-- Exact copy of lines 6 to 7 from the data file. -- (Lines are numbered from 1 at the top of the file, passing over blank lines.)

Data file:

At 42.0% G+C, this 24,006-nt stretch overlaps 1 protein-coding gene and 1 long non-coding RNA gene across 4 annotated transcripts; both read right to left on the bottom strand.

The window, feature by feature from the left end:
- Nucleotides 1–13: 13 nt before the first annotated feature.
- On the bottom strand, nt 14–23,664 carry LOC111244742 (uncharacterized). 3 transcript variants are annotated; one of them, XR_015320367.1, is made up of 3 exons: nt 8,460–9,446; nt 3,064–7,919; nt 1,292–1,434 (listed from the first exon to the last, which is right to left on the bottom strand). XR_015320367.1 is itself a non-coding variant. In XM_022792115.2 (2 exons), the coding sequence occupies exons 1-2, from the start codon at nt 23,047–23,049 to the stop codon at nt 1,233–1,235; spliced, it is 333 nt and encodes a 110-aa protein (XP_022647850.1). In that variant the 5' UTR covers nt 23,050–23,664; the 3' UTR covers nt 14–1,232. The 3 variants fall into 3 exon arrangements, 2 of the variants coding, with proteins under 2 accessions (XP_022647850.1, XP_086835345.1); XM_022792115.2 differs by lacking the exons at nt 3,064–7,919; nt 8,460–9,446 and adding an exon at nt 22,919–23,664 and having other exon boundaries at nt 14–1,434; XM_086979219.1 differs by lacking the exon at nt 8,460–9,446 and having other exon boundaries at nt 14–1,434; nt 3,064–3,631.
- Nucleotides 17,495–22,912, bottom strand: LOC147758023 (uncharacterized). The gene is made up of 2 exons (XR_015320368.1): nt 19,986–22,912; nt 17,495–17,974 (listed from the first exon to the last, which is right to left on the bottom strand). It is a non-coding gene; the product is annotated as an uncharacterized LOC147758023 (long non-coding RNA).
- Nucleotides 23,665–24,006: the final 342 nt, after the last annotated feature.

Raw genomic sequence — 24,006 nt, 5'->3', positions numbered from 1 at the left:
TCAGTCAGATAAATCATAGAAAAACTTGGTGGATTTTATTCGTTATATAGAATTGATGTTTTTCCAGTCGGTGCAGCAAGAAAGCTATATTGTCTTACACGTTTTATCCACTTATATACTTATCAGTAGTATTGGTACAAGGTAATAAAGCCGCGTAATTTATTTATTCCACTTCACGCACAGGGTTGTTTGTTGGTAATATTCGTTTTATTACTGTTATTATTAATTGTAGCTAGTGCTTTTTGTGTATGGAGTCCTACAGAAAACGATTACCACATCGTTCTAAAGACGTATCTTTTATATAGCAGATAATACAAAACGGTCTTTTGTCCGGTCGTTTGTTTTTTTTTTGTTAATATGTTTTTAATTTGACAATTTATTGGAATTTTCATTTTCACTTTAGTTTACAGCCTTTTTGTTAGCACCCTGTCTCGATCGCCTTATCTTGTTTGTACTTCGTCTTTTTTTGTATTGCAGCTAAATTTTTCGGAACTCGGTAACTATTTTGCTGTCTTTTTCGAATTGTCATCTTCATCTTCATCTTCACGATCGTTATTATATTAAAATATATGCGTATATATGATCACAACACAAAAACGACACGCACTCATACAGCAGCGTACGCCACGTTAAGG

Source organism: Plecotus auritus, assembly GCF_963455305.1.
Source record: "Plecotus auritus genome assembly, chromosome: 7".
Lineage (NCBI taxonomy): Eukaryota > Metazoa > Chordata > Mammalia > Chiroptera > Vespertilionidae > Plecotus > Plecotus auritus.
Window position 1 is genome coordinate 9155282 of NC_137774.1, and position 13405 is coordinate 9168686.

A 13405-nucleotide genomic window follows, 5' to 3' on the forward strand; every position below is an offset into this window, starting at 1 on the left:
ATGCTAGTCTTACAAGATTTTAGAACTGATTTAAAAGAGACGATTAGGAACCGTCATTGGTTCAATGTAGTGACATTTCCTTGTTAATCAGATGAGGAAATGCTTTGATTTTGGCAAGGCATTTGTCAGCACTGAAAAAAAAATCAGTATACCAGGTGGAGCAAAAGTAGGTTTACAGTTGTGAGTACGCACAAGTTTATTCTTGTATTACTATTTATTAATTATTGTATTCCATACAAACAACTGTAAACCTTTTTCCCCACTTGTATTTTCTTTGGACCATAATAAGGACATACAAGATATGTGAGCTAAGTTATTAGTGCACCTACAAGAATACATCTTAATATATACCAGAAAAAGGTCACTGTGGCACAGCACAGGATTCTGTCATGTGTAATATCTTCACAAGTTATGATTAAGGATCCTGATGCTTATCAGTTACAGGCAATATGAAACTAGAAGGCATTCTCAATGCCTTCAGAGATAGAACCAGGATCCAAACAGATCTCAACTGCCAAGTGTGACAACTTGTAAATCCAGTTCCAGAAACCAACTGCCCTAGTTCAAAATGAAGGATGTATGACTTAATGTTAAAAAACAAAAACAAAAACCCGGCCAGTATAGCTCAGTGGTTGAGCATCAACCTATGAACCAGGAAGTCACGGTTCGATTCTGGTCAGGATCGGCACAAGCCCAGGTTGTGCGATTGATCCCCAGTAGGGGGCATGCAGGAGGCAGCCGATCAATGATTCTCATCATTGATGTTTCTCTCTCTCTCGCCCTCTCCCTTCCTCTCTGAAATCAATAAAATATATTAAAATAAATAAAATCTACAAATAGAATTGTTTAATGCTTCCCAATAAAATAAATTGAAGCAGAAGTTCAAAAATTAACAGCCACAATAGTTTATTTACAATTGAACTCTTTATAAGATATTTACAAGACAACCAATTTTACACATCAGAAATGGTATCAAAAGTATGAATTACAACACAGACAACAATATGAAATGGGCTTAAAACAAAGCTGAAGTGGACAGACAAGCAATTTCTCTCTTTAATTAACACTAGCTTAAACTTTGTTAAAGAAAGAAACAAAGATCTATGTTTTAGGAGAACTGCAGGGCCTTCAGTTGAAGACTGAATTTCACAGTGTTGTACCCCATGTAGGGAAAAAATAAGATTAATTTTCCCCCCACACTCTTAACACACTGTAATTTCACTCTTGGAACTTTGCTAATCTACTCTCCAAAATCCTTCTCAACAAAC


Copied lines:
- Nucleotides 23,665–24,006: the final 342 nt, after the last annotated feature.

Raw genomic sequence — 24,006 nt, 5'->3', positions numbered from 1 at the left: